I see Bob's hopeful expression change within seconds.

I know he is not happy.

He enjoys taking pictures of the art because he likes to stay BUSY.

We linger in the wonderful landscape gallery where many Norwegian artists shine brightly.

Stunning portraits of blonde-headed children in peasant dress catch our eyes in the next gallery.

The crowds thicken as we near the room that holds Edvard Munch's psychological masterpiece, "The Scream."

This painting is currently one of the most beloved works of art in the world.

People from all countries and every walk of life find it's stark emotionalism intriguing.

Bob finds it worthy of a one second glance on his way out of the gallery.


Please allow me to interpret the meaning of Mr. Munch's masterpiece for you.

Munch has painted his "screamer" at the exact moment his subject learns that he has been permanently assigned to the Fifth Circle of Hell.

He is caught in that very moment - eternally horrified as he realizes that the Fiftth Circle is where all of the gift shops are located.

Bob should have warned him.

Wednesday, September 22, 2010


("I Won't Do It and You Can't Make Me"  Emoting Child by Gustav Vigeland, Oslo, Norway)

"We need to get off this ship as soon as possible," I said to Bob during breakfast.

I hastily added: "It's going to take us awhile to get out to Vigeland Sculpture Park and we don't have any time to waste today."

Bob glances at me and says: "We'll have plenty of time to do everything on our schedule if we are ready to go around 8 a.m."

We leave the Star Princess promptly at 7:15 a.m. (hey, we're burning daylight here!) and walk from the dock to the nearest taxi stand a few minutes away.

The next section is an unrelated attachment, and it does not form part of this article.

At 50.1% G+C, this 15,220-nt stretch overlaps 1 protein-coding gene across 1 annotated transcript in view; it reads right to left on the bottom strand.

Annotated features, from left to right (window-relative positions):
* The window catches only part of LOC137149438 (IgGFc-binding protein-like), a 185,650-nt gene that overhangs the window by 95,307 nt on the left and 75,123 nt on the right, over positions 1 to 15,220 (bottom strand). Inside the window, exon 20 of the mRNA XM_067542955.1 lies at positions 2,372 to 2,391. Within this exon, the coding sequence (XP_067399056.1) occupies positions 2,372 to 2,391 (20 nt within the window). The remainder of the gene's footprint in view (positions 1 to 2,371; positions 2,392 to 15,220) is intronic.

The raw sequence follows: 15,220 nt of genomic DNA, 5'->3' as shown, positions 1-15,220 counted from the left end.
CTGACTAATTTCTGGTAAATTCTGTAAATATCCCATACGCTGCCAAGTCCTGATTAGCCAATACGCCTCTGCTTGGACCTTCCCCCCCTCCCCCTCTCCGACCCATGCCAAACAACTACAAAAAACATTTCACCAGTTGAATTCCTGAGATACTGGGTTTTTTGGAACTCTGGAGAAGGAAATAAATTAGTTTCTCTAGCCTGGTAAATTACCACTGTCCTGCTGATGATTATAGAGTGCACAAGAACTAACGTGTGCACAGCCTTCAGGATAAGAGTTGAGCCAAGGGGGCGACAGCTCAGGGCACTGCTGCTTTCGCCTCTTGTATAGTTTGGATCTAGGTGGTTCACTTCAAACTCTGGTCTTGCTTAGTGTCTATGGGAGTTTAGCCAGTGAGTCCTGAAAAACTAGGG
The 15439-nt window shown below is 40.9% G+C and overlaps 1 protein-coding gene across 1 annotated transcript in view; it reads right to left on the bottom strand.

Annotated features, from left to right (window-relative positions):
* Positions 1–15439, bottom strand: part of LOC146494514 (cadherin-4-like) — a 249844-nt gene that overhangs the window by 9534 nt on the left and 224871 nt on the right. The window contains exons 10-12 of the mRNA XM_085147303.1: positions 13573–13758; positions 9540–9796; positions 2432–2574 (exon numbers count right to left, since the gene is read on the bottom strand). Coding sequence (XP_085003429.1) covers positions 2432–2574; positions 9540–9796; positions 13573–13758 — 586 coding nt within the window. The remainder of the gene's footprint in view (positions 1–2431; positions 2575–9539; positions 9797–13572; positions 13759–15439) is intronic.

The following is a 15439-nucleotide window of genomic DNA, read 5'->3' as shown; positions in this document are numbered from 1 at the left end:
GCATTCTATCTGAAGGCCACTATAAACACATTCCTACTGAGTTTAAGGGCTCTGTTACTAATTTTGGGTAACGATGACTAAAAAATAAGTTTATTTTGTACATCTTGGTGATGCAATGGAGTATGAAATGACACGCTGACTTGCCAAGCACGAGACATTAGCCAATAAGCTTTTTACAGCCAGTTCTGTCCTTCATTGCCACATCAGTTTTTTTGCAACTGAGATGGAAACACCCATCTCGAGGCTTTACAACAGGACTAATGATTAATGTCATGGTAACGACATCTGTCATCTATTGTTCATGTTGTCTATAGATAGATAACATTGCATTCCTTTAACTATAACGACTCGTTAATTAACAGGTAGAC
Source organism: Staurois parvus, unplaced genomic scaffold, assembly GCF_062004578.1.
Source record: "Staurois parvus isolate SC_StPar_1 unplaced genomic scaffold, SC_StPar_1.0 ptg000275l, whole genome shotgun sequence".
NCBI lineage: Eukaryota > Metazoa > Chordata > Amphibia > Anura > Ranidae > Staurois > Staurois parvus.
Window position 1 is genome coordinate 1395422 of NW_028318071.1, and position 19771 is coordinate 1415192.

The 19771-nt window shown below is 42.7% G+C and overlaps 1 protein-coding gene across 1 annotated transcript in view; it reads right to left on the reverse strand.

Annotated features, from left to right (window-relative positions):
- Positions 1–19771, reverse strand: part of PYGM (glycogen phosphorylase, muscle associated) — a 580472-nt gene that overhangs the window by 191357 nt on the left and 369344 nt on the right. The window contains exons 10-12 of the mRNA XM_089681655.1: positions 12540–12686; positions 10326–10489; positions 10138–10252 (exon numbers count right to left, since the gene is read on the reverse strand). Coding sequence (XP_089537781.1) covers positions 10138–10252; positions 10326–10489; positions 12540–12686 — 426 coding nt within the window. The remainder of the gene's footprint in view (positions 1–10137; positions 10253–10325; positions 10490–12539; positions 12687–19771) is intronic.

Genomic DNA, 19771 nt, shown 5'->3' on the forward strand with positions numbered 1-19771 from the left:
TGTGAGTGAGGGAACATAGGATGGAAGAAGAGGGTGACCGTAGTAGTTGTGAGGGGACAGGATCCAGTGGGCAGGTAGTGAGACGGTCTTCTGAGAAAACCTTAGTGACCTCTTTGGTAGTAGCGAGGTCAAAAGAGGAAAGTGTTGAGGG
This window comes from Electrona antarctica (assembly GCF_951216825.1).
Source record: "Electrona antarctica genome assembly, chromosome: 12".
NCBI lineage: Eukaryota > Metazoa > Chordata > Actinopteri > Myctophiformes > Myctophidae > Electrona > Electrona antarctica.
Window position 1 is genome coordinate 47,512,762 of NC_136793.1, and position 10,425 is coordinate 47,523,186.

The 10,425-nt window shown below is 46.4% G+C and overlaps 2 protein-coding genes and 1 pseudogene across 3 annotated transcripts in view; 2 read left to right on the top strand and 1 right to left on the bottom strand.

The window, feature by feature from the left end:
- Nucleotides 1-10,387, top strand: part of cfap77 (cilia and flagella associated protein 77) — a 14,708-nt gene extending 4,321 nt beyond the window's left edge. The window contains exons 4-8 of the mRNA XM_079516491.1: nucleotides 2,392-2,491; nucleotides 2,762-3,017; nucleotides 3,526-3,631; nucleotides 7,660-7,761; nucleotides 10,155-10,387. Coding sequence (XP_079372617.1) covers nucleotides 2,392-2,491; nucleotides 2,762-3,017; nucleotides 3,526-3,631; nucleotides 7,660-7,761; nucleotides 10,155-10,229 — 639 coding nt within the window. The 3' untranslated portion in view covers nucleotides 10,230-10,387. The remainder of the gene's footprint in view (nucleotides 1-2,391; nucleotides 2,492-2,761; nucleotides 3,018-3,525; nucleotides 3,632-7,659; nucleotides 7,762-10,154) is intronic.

The taxi will take us to the center of Oslo where we will catch the trolley out to Vigeland Park.

But Bob, my strapping Viking for the day, boldly tells the taxi driver to take us directly to the sculpture park.

I nearly scream with joy!

There will be no "have we got the right trolley" worries on this glorious morning!

There will be no "this is taking forever" trolley transferring today!

My Viking has just hired a taxi for a DIRECT ride to the park, for goodness sake!

As a result of this noble, chivalrous decision I am going to experience a rare, blissful and stress-free sedan ride out to the "Oslo land of many sculptures."

I want to bow down and kiss Bob the Bold's filthy Viking boot!

On second thought.........


Vigeland Sculpture Park is a sight to behold in the early summer light.

Velvety green lawns blanket the entire area.

Blossoming roses in every color imaginable are scattered in flower beds too numerous to mention.

Stately trees and shimmering ponds round out this idyllic scene.

The park is dedicated to Gustav Vigeland - Norway's most beloved sculptor.